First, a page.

Slightly more than four years ago, our nation faced arguably the worst natural disaster in its history when Hurricane Katrina raged against the Gulf Coast, finally striking land on August 29, 2005. Katrina unfurled her fury on its ill-prepared victims, demolishing virtually everything that dared to remain within her path, as all living creatures scurried to escape her calamitous clasp. Within days, an endless barrage of images showcased by the media offered a stunning reality: nearly two thousand people lost their lives, roughly a million and a half lost their homes, an estimated $81 billion in damages were amassed and the devastation that remained sprawled across four states.
The wreckage left some to speculate as to whether we could recover from such havoc, particularly whether New Orleans could rise from the soaked debris that lay on its streets. As Tulane University history Professor Lawrence Powell wrote, we asked, “Will its recovery result in one of those ‘lost cities’ that have been restored solely as sites of tourism and myth? Will this quirk and endless fascinating place become an X-rated theme park, a Disneyland for adults?” The days that followed proved illustrative of the depths of our nation’s compassion juxtaposed against the institutionalized horrors that produced the conditions that allow tens of thousands to suffer those travesties. The passing of time has produced no shortage of criticism tossed at the feet of our federal government that tragically failed to respond in a timely fashion as throngs of its citizens drowned before its eyes, media coverage that spewed implicitly racist and classist biases and prejudices, along with state and local government who buckled under the pressure of the calamity.
Nevertheless, for a few moments, Hurricane Katrina reminded us our own humanity. It offered us glimpses of our own frailty as we witnessed our powerlessness to master the winds and the waters. It revealed our faces on the faces of our brothers and sisters. We grieved as we saw fellow sufferers in this journey of life struggle so mightily to procure some semblance of normalcy as their beloved city sat below that water. Beneath the surface of that deep was more than a sunken city, thousands knew under the high water was their homes, their schools, their churches, their favorite restaurants, all swept away. Our nation, and the world responded ardently, for a season. After news reports began to wane and the waters began to subside, we as a nation began to forget. We became consumed with the endless current of events as New Orleans and the rest of the Gulf Coast pieced itself back together with declining support.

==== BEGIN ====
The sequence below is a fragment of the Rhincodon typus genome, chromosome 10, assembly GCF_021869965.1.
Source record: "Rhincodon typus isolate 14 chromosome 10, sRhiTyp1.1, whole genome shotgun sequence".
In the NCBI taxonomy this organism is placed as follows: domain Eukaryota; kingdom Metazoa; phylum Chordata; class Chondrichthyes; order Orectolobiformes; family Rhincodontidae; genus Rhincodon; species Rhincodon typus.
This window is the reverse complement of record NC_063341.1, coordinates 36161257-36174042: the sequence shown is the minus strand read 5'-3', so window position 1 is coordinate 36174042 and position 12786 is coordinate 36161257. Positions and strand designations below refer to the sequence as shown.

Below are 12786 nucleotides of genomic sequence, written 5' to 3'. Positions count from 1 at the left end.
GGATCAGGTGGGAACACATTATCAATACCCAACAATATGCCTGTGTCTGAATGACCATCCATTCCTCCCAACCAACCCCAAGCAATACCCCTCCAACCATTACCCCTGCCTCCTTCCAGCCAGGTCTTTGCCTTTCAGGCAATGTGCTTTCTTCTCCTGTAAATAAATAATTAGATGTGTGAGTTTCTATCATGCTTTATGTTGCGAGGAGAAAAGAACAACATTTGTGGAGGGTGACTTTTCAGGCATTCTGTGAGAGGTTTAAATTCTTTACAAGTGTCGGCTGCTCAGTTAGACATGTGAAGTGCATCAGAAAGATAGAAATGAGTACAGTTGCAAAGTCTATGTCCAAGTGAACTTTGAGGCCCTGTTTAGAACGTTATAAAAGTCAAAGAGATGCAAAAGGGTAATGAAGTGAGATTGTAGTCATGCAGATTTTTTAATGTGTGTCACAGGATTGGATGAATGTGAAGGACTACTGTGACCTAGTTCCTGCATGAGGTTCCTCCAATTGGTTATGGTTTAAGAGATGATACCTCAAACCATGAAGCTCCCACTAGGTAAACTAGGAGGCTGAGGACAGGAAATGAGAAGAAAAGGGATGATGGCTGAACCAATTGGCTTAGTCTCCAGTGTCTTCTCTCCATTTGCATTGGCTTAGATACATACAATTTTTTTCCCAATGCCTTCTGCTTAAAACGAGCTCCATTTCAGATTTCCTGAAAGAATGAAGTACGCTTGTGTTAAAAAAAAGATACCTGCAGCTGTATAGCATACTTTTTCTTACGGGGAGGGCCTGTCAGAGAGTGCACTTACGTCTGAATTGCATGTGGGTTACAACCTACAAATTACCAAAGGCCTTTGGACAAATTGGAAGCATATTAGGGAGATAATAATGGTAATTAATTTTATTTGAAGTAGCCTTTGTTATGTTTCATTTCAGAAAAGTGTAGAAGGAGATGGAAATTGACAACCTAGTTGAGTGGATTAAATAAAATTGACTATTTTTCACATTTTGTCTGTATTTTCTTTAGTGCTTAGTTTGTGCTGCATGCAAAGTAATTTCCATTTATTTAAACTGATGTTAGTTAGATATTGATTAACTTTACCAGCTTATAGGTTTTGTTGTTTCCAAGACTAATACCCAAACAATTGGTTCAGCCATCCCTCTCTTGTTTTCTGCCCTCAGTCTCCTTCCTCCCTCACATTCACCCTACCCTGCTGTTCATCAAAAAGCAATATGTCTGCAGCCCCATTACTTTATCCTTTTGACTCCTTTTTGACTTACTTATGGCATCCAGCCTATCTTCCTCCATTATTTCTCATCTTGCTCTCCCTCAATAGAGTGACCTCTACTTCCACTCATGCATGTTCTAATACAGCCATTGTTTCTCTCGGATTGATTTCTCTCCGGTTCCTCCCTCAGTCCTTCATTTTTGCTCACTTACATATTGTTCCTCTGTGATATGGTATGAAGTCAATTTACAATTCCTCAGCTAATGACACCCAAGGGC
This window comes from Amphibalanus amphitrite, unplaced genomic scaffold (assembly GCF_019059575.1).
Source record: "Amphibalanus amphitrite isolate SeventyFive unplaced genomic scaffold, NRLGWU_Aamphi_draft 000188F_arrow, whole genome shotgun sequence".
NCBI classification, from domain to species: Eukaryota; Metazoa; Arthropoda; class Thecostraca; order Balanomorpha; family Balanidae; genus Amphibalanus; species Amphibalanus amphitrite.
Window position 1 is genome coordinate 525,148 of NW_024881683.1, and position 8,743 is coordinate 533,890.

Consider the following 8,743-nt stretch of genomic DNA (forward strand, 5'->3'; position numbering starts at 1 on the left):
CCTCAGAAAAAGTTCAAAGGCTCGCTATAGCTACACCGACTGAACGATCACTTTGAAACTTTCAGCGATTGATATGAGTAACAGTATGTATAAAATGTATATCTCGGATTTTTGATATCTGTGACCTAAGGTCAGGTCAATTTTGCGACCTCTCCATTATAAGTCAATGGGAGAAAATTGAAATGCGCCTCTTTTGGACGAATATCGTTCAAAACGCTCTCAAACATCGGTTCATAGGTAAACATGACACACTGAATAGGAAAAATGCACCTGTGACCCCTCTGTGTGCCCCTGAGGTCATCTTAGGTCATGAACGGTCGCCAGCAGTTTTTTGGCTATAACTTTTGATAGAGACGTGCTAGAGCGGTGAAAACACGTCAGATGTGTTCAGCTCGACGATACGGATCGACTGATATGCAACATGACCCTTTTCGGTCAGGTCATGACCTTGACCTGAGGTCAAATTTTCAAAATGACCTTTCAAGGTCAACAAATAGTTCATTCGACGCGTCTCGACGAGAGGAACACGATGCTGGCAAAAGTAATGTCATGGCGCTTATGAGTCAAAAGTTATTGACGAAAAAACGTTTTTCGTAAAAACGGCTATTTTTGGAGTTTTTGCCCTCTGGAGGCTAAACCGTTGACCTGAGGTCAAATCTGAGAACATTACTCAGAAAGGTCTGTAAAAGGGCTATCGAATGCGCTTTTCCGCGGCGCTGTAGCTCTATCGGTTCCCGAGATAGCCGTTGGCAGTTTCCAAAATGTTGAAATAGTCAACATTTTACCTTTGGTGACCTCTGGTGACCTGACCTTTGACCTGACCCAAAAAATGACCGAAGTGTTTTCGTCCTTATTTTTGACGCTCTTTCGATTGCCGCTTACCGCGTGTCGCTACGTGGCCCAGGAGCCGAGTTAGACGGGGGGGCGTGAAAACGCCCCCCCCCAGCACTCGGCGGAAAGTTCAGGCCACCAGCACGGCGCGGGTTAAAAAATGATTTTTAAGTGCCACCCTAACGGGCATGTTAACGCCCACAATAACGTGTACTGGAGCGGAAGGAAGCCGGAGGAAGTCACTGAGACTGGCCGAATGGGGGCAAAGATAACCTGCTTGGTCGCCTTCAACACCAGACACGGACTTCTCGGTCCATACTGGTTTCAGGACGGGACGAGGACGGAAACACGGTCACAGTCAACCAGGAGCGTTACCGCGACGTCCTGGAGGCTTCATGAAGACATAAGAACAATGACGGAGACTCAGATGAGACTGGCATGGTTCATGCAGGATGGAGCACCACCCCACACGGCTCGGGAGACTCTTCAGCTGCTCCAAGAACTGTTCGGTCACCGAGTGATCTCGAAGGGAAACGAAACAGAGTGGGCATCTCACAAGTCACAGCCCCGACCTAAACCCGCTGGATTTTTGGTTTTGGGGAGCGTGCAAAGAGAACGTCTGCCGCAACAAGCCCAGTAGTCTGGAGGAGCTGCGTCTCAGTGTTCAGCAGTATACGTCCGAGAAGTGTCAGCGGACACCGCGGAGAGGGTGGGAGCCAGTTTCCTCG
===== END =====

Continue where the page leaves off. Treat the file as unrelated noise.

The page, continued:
We received a jolting reminder of our frailties this past week as it rained in Georgia. Some may remember it was not too long ago that Governor Sonny Perdue and fellow Georgia residents prayed for rain, when the State experienced a historic drought that produced perilously low water levels. It took some time, but the rain came, and it came in epic proportions over the past week. Last Saturday, as many ATLiens danced the night away at the Goodie Mob Reunion Concert, it rained. The rain continued into Sunday afternoon. It was first deemed an inconvenience, but nothing worth noting. Then an odd thing happened; the rain continued, and would not cease. Those who I spoke to in the area did not initially describe the rain as a torrential downpour that one would associate with a historic flood. They merely noted that the rain would not stop. By Sunday evening Georgians knew they had a problem on their hands.
The Atlanta-metro area received over twenty inches of rainfall over the course of last weekend. According to a U.S. Geological Survey, the flood were a “once in 500 years flood.” Georgia State Insurance Commissioner John Oxedine estimated the cost of the flood damage had reached $250 million, while Atlanta Mayor Shirley Franklin has estimated the damage has soared to $1 billion. Regardless of the actual dollar figure lost to the city and surrounding area, one thing is certain; thousands of Georgia’s citizens have lost all of their earthly possessions.
This storm resonated with me deeply, in large part because I called Georgia home for many of my formative years. On this occasion, the city submerged beneath the deep was once my own. As I scoured the Internet in search of updates, I found the surreal images of fixtures throughout the metro area—highways I-75 and I-85, Six Flags Over Georgia, etc.—all under the muddy waters of the Chattahoochee River that climbed over its banks. I was disheartened to see it, and remembered how quickly our lives can be disrupted by the most unlikely of events. Our brilliant technological advances could not protect us from the rain that has slipped from the clouds since the beginning of time. Atlanta will recover, but it will need some help. You may, wade into the water, and join in the efforts. It will remind us that we too may need the help of others when we cannot escape the troubles of life.